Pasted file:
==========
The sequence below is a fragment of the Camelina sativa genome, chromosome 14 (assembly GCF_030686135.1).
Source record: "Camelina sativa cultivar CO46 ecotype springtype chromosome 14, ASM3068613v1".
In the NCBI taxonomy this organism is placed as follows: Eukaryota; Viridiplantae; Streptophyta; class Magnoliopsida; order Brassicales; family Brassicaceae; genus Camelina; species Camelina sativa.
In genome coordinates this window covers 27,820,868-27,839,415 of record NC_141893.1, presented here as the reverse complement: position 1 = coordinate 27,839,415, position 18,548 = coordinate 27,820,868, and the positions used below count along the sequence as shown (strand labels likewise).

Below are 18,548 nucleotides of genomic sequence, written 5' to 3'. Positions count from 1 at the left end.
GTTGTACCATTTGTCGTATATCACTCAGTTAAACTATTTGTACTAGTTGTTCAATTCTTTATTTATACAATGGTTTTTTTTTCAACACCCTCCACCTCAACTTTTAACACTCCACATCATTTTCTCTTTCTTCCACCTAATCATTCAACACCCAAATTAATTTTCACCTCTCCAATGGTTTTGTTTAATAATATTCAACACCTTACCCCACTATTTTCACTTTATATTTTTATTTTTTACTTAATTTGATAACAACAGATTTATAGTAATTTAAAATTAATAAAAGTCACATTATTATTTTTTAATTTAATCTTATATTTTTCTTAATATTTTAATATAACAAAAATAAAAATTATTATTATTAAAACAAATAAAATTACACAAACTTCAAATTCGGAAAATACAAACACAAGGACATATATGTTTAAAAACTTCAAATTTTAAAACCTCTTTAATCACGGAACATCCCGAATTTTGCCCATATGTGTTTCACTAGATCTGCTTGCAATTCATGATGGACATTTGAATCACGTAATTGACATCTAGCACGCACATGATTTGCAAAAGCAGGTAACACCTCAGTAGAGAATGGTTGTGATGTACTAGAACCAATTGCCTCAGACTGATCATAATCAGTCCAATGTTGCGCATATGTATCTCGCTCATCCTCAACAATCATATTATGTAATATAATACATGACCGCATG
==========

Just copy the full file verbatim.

The sequence below is a fragment of the Camelina sativa genome, chromosome 14 (assembly GCF_030686135.1).
Source record: "Camelina sativa cultivar CO46 ecotype springtype chromosome 14, ASM3068613v1".
In the NCBI taxonomy this organism is placed as follows: Eukaryota; Viridiplantae; Streptophyta; class Magnoliopsida; order Brassicales; family Brassicaceae; genus Camelina; species Camelina sativa.
In genome coordinates this window covers 27,820,868-27,839,415 of record NC_141893.1, presented here as the reverse complement: position 1 = coordinate 27,839,415, position 18,548 = coordinate 27,820,868, and the positions used below count along the sequence as shown (strand labels likewise).

Below are 18,548 nucleotides of genomic sequence, written 5' to 3'. Positions count from 1 at the left end.
GTTGTACCATTTGTCGTATATCACTCAGTTAAACTATTTGTACTAGTTGTTCAATTCTTTATTTATACAATGGTTTTTTTTTCAACACCCTCCACCTCAACTTTTAACACTCCACATCATTTTCTCTTTCTTCCACCTAATCATTCAACACCCAAATTAATTTTCACCTCTCCAATGGTTTTGTTTAATAATATTCAACACCTTACCCCACTATTTTCACTTTATATTTTTATTTTTTACTTAATTTGATAACAACAGATTTATAGTAATTTAAAATTAATAAAAGTCACATTATTATTTTTTAATTTAATCTTATATTTTTCTTAATATTTTAATATAACAAAAATAAAAATTATTATTATTAAAACAAATAAAATTACACAAACTTCAAATTCGGAAAATACAAACACAAGGACATATATGTTTAAAAACTTCAAATTTTAAAACCTCTTTAATCACGGAACATCCCGAATTTTGCCCATATGTGTTTCACTAGATCTGCTTGCAATTCATGATGGACATTTGAATCACGTAATTGACATCTAGCACGCACATGATTTGCAAAAGCAGGTAACACCTCAGTAGAGAATGGTTGTGATGTACTAGAACCAATTGCCTCAGACTGATCATAATCAGTCCAATGTTGCGCATATGTATCTCGCTCATCCTCAACAATCATATTATGTAATATAATACATGACCGCATG